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How to tackle a pile of overdue loans and bills

Also: Using credit cards as a helpful tool.

July 18, 2010|Liz Pulliam Weston | Money Talk

Dear Liz: My finances have been on the rocks for six years. I have a defaulted student loan, credit card debt, bounce fees from checking account overdrafts and money owed for utilities. I'm a single mom and recently moved back in with my parents. I finally saved enough money to buy a car with cash, because whoever looks up my credit laughs. It's so bad, I wouldn't give myself a loan.

I finally feel like I'm in a position to start paying down all this debt; however, when I look at it I get anxious because I don't know where to start. I want to get an apartment within in the next year, and I know my credit will have a major impact on my ability to get a decent place. How should I prioritize my debt when it has all gone to collections?

Answer: You got yourself in a muddle, all right, but the fact that you could save cash for a car bodes well for your future. If you have the discipline to do that, you have the discipline to fix your finances.

Your defaulted student loan probably should be your priority. Student loan debt typically can't be erased in bankruptcy, and collectors of this debt have the power to garnish your wages and seize your tax refunds.

If yours is a federal student loan, you'll have plenty of payment options and the ability to "rehabilitate" your loans. If you're accepted for rehabilitation, your default would be removed from your credit reports after making nine on-time payments. Private loans typically don't have rehabilitation options, but you may be able to work out an acceptable repayment plan with your lender.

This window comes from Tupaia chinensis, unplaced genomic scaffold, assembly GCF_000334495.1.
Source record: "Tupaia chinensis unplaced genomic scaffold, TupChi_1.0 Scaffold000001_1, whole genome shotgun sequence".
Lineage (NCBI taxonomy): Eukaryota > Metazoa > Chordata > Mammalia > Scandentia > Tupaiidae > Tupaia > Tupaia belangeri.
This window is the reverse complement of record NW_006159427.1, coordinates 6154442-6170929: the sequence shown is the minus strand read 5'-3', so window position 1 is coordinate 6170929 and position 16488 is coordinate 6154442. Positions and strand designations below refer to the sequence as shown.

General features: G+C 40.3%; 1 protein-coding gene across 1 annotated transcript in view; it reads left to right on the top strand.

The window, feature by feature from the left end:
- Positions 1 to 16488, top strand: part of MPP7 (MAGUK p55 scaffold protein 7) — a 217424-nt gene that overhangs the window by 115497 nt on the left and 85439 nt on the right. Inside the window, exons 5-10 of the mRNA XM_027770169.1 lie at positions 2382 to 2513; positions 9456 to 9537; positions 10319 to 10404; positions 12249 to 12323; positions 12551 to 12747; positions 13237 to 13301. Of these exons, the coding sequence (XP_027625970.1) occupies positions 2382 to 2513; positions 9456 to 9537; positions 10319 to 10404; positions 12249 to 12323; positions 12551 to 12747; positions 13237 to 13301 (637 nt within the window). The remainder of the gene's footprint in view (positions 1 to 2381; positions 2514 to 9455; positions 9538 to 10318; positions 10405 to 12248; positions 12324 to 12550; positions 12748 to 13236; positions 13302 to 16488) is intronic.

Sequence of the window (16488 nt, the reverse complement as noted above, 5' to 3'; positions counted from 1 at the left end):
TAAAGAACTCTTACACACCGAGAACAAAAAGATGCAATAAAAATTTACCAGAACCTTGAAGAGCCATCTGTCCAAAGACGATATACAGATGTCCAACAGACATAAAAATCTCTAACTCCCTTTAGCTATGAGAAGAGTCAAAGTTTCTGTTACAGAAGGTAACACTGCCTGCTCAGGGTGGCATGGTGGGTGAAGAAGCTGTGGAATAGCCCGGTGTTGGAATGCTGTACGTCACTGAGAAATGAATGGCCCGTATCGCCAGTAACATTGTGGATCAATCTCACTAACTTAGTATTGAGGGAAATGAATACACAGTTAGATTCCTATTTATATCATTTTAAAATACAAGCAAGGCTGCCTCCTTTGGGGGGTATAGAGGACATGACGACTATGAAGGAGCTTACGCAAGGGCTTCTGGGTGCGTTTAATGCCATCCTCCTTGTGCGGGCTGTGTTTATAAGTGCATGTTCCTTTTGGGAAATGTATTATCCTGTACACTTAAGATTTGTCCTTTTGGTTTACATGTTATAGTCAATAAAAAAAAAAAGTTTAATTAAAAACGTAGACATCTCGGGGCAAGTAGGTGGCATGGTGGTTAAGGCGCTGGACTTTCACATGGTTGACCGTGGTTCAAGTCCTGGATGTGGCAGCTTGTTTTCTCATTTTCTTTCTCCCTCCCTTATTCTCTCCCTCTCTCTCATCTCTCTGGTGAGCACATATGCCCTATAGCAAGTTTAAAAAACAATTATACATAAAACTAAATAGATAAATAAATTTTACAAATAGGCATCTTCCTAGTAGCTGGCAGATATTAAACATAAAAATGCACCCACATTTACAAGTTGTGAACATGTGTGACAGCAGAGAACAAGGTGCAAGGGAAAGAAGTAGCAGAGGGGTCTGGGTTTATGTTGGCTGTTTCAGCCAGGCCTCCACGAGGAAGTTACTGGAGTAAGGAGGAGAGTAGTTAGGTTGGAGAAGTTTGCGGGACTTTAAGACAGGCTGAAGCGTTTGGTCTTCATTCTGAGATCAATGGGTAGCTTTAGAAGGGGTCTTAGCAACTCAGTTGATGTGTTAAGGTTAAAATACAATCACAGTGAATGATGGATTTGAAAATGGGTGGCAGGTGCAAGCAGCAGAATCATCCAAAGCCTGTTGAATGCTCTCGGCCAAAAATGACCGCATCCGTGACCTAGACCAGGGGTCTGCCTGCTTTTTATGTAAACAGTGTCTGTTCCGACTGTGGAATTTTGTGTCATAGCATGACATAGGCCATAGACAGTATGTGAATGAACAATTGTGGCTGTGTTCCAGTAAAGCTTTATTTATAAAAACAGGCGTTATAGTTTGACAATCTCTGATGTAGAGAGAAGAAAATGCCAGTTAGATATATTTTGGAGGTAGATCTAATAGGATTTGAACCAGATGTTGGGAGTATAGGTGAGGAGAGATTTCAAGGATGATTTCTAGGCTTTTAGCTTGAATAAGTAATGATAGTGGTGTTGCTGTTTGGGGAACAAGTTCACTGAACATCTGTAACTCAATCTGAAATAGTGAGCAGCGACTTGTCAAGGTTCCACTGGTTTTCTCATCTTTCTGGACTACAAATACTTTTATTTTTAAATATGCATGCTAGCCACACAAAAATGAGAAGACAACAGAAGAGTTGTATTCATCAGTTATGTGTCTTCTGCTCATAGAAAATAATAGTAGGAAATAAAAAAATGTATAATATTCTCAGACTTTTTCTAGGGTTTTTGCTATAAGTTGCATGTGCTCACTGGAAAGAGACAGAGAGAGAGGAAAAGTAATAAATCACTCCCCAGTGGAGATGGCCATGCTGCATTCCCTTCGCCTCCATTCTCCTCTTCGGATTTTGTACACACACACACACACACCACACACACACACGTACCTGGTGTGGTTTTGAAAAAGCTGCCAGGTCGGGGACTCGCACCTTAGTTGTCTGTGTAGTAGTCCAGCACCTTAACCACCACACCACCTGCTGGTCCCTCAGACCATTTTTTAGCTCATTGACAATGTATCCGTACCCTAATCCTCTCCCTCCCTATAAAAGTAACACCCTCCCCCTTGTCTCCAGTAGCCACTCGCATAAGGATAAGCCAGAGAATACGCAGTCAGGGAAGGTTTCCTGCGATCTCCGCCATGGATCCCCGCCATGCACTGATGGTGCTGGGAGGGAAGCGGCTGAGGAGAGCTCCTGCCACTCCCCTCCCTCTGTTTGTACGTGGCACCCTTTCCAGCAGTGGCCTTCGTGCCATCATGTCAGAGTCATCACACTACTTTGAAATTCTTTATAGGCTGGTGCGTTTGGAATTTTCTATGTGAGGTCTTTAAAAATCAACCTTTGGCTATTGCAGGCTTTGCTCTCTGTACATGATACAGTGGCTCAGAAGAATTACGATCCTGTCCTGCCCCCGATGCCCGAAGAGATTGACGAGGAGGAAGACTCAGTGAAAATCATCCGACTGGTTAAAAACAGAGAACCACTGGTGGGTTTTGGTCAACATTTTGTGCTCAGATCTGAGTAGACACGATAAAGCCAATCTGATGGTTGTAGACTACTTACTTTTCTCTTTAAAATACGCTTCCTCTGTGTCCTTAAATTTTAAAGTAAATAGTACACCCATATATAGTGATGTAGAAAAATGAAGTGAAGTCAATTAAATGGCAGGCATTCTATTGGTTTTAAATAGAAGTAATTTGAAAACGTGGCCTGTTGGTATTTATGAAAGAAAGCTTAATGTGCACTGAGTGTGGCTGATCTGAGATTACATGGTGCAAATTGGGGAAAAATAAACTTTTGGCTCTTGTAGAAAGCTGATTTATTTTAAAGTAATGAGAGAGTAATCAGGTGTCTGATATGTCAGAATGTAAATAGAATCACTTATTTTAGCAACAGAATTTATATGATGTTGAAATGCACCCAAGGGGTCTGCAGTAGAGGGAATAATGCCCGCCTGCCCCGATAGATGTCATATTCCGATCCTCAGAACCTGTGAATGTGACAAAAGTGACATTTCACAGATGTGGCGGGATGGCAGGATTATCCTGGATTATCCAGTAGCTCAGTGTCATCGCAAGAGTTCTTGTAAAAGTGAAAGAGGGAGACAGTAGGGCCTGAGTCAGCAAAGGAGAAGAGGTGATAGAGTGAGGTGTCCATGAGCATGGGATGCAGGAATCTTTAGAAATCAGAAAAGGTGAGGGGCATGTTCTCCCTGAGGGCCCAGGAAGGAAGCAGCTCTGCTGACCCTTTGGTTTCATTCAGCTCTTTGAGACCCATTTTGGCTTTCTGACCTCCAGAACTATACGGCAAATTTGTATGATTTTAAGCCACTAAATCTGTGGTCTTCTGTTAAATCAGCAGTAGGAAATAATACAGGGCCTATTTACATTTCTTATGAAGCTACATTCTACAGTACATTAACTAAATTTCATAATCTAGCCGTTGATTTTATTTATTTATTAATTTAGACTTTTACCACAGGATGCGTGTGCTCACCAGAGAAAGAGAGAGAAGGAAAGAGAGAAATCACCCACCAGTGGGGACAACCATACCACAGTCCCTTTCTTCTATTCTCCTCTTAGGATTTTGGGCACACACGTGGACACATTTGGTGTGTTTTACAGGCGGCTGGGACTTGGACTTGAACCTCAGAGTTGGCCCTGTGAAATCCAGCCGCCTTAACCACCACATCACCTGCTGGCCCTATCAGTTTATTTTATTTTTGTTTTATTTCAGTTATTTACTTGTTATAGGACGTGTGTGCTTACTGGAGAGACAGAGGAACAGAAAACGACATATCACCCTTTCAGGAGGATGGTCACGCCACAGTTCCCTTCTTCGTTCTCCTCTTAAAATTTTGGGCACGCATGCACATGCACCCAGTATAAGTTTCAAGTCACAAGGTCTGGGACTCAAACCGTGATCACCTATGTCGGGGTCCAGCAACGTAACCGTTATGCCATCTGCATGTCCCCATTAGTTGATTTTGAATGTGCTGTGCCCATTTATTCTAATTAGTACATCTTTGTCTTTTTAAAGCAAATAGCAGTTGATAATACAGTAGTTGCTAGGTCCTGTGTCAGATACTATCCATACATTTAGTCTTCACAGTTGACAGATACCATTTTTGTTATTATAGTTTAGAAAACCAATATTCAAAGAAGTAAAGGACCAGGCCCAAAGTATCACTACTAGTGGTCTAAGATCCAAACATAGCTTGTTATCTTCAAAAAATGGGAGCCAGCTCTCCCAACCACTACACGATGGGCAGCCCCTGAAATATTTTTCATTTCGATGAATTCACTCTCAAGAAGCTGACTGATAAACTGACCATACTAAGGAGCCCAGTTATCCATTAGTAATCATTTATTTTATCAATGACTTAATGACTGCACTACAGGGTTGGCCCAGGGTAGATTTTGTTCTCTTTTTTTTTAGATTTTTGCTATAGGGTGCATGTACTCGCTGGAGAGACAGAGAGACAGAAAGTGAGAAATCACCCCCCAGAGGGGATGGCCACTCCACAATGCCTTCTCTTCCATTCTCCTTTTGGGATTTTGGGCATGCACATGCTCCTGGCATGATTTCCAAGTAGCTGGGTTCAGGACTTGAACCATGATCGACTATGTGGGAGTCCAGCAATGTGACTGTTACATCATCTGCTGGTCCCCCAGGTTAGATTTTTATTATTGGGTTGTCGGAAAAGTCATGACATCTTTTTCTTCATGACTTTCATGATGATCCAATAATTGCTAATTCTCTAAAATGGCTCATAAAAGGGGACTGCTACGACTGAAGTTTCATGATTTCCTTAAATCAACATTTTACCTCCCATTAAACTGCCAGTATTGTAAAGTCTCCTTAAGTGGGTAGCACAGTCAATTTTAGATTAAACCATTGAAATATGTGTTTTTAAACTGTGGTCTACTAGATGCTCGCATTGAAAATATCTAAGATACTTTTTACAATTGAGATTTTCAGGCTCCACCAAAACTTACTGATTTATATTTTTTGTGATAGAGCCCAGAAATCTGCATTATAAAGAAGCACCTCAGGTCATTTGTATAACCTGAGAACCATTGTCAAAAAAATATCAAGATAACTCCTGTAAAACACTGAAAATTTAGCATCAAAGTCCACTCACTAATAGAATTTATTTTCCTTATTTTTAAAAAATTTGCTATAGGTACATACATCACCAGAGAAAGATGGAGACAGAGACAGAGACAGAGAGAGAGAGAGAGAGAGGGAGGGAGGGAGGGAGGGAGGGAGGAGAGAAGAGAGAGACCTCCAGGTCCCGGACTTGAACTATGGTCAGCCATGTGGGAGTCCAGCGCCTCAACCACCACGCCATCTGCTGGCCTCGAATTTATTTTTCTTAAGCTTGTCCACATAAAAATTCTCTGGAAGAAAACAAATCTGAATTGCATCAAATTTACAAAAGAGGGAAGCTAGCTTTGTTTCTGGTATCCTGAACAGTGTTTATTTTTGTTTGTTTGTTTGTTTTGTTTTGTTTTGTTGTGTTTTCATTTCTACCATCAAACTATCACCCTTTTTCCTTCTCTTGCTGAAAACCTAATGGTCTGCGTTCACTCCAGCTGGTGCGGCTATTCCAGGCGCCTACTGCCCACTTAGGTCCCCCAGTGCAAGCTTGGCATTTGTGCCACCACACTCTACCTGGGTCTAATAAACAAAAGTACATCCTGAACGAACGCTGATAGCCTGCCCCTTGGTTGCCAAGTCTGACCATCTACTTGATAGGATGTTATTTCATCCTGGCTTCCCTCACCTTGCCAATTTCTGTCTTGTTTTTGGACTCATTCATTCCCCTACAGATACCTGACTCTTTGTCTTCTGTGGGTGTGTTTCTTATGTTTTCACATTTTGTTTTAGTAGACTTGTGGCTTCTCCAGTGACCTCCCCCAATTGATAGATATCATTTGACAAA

Since the rest of your debt is already in collections, your best bet may be to negotiate settlements. You'll get the best deal if you can offer a lump sum, but many collectors will accept 50 cents or so on the dollar if you can pay off the agreed amount within a few months. Don't agree to any payment plan you can't stick with or that precludes you from paying other debts.

For more help, visit debt expert Gerri Detweiler's site,

Use credit cards as a tool

Dear Liz: I haven't had a credit card since 1993. I refuse to get one. So how do I buy a house? Don't tell me to get a credit card, because I absolutely refuse to let the banks and credit people rule me. If I can't buy it with cash, I don't need it that bad. I do have a car loan now and pay utilities. I pay everything on time. Any suggestions?

Answer: You might want to take a look at the contradictory attitudes you just expressed.

You have a car loan, which means you're in debt and pay interest to a lender. But you refuse to get a credit card, which can help you build your credit scores without having to incur debt or pay a dime in interest.

Having a credit card does not make you a slave to lenders, unless you're stupid enough to carry a balance. On the contrary: It can help you build your credit scores to the point where you're in the cat bird seat, being pursued by mortgage lenders eager to give you a great deal.

If you absolutely can't trust yourself to have a card without carrying a balance, then of course you should forgo plastic. Otherwise, you could use a card like the helpful tool it can be, charging small amounts each month and paying the balance off in full, to boost your credit scores over time.

Liz Pulliam Weston is the author of the book "Your Credit Score: Your Money and What's at Stake." Questions for possible inclusion in her column may be sent to 3940 Laurel Canyon., No. 238, Studio City, CA 91604, or via the "Contact Liz" form at Distributed by No More Red Inc.

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